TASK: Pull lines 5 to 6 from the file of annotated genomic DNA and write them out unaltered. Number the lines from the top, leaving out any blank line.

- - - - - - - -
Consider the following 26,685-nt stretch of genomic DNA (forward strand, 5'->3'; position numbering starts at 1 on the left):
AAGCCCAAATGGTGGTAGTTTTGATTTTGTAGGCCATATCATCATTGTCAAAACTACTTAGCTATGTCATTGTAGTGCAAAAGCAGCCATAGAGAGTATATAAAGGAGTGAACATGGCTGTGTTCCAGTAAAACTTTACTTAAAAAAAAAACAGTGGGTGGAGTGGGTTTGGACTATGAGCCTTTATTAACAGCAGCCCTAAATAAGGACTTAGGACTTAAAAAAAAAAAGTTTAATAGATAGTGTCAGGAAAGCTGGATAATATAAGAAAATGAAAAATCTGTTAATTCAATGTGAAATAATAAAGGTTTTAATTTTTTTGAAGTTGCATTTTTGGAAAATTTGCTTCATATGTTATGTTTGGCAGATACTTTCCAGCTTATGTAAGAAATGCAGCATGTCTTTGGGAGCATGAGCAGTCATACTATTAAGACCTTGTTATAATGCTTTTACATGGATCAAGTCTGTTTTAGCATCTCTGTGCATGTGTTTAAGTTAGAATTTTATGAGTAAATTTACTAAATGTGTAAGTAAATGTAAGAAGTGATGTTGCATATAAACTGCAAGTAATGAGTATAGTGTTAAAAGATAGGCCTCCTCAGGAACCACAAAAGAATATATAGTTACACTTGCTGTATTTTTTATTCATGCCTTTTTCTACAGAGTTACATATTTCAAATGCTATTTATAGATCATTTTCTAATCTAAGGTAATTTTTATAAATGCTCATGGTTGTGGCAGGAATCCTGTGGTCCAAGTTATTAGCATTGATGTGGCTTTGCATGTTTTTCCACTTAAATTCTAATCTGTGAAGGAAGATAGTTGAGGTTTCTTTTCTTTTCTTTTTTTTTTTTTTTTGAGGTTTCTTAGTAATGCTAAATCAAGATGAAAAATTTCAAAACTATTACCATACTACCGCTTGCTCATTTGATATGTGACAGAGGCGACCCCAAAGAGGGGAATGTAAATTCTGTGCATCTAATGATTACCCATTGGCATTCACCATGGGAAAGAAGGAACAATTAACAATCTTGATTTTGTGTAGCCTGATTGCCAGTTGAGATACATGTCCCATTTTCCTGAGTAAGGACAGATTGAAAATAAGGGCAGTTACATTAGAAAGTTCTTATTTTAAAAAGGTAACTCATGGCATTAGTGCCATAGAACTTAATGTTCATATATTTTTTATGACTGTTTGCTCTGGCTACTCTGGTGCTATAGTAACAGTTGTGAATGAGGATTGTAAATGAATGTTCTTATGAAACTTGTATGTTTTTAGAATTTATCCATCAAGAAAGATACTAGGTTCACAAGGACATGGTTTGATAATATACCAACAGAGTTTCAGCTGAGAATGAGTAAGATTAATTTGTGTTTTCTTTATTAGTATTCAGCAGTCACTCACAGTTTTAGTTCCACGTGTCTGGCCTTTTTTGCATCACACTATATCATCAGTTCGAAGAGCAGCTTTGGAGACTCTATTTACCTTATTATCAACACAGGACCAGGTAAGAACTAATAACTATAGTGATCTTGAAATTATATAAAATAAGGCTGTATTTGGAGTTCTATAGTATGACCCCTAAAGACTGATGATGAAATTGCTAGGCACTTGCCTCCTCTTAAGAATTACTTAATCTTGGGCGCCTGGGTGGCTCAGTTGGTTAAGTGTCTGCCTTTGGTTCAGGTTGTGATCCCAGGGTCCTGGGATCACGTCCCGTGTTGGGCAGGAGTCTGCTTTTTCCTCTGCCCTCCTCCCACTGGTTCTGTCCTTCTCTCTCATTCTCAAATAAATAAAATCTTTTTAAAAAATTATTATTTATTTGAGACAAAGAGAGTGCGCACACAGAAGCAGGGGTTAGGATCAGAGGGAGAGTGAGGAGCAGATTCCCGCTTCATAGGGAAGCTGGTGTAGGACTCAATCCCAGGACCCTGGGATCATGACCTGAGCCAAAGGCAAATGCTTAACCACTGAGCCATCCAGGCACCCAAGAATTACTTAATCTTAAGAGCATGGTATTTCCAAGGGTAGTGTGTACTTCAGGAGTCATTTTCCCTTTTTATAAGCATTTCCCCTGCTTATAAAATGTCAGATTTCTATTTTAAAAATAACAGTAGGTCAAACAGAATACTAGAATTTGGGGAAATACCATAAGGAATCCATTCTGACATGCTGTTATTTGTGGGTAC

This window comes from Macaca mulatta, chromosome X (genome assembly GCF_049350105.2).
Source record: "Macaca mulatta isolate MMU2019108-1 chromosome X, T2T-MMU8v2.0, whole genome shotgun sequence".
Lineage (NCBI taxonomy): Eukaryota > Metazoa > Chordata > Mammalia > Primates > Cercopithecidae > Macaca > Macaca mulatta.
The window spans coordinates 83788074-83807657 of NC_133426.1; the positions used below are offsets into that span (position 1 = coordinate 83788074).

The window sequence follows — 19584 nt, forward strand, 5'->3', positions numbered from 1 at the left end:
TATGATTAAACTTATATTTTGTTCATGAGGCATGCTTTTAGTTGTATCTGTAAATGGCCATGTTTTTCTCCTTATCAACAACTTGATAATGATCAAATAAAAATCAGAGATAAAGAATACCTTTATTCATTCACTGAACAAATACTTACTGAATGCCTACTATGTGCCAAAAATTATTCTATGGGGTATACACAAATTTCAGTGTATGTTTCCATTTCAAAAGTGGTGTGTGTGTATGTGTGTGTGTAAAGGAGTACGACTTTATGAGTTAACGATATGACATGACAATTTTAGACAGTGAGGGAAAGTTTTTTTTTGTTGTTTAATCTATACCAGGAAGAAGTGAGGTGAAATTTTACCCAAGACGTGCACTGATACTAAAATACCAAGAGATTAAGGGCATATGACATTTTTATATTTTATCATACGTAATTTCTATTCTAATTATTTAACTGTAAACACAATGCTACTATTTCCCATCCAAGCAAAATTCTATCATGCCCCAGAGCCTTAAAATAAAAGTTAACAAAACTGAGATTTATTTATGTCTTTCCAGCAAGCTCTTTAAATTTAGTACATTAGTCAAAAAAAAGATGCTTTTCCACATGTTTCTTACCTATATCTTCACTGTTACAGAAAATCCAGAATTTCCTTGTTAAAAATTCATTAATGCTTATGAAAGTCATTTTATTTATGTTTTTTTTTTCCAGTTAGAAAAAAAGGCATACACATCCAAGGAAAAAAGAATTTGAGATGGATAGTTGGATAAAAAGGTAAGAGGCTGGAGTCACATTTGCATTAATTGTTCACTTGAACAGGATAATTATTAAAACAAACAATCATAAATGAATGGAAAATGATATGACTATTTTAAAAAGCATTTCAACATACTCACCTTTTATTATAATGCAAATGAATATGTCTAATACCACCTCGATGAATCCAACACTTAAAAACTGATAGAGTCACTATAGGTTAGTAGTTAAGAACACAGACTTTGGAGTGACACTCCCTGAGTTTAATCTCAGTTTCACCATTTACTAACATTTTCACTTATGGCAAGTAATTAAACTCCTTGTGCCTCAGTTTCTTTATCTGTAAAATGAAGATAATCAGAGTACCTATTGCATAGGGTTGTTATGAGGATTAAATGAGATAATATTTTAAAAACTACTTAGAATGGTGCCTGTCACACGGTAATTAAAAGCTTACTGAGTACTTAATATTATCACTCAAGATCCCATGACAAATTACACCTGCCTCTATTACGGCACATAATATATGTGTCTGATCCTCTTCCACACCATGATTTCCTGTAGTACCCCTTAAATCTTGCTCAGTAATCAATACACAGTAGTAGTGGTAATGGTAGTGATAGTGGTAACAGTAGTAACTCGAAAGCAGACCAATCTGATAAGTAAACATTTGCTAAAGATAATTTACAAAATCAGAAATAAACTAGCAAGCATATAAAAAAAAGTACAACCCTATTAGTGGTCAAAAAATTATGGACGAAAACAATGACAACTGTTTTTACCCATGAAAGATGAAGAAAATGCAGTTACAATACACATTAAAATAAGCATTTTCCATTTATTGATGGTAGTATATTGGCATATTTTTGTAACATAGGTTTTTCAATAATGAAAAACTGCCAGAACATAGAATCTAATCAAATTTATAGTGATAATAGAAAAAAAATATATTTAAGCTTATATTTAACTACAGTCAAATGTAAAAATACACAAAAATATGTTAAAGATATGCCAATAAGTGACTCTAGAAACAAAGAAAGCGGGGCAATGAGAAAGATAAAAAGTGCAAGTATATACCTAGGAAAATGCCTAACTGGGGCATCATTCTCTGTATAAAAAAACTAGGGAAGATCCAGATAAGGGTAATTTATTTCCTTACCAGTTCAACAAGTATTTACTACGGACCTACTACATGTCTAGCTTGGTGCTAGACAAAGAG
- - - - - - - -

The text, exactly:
Lineage (NCBI taxonomy): Eukaryota > Metazoa > Chordata > Mammalia > Primates > Cercopithecidae > Macaca > Macaca mulatta.
The window spans coordinates 83788074-83807657 of NC_133426.1; the positions used below are offsets into that span (position 1 = coordinate 83788074).